In this workshop health professionals and students will develop a critical understanding of anti-trafficking initiatives, addressing the situation of migrant sex workers. They will come away with some of the practical information and skills necessary to offer relevant and adequate support and services to migrant sex workers and other marginalized communities.


Organizing for Harm Reduction in Hamilton

Keeping Six

Keeping Six - Hamilton Harm Reduction Action League is a community-based organization that defends the rights, dignity and humanity of people who use drugs. It was formed in response to the ravages of the opioid crisis, by people who use drugs and those who love and care for them, for purposes of mutual protection and cooperation. The workshop will begin with an overview of Keeping Six's user led activities in the first year of its formation. We will discuss some of the ways in which people with experience of substance use are stigmatized by the health care system and simple tips for reducing stigma and ways to positively engage professionally with people who use drugs. We will also discuss the ways in which health professionals have supported our work, and how they could be allies going forward. For more information on K6 please visit keepingsix.org.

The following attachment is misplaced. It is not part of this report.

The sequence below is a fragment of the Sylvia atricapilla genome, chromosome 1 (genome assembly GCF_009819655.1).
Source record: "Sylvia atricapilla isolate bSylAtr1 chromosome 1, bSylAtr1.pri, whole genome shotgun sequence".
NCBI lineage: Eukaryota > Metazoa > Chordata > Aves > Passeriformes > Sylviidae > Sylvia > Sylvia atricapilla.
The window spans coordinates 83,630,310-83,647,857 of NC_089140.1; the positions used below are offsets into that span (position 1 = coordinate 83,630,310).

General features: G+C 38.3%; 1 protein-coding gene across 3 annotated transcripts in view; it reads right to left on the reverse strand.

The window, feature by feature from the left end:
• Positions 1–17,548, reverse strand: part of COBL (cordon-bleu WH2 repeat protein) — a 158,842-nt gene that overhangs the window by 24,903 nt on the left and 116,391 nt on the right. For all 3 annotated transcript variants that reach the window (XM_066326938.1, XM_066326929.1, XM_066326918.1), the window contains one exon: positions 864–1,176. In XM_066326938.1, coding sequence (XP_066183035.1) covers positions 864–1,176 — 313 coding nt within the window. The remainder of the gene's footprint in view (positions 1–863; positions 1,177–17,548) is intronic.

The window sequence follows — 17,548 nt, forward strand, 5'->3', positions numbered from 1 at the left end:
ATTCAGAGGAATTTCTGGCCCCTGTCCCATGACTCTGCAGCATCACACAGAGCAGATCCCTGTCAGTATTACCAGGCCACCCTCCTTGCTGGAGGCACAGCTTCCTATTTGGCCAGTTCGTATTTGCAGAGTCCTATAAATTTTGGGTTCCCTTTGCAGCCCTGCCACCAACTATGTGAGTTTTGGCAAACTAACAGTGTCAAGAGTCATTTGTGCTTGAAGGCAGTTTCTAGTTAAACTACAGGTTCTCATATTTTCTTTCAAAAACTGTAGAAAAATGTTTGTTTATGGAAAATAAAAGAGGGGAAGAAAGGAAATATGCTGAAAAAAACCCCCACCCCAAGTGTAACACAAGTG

Fatphobia in Healthcare

Michele Werstuck, RD

Michele is here today to challenge the assumptions under-lying the current weight-centric model, promote a shift in thinking to a more patient-centered Health at Every Size model of care, leave you with tips and tools to reduce weight stigma in your practice, facilitate patient conversations around weight and engage patients and families in the adoption of healthy behaviours to achieve “best weight.”

Date and Time

Location

David Braley Health Sciences Centre

100 Main Street West

Hamilton, ON L8P 1H6

Canada

View Map

Refund Policy

Refunds up to 7 days before event

Eventbrite's fee is nonrefundable.

Save This Event

Event Saved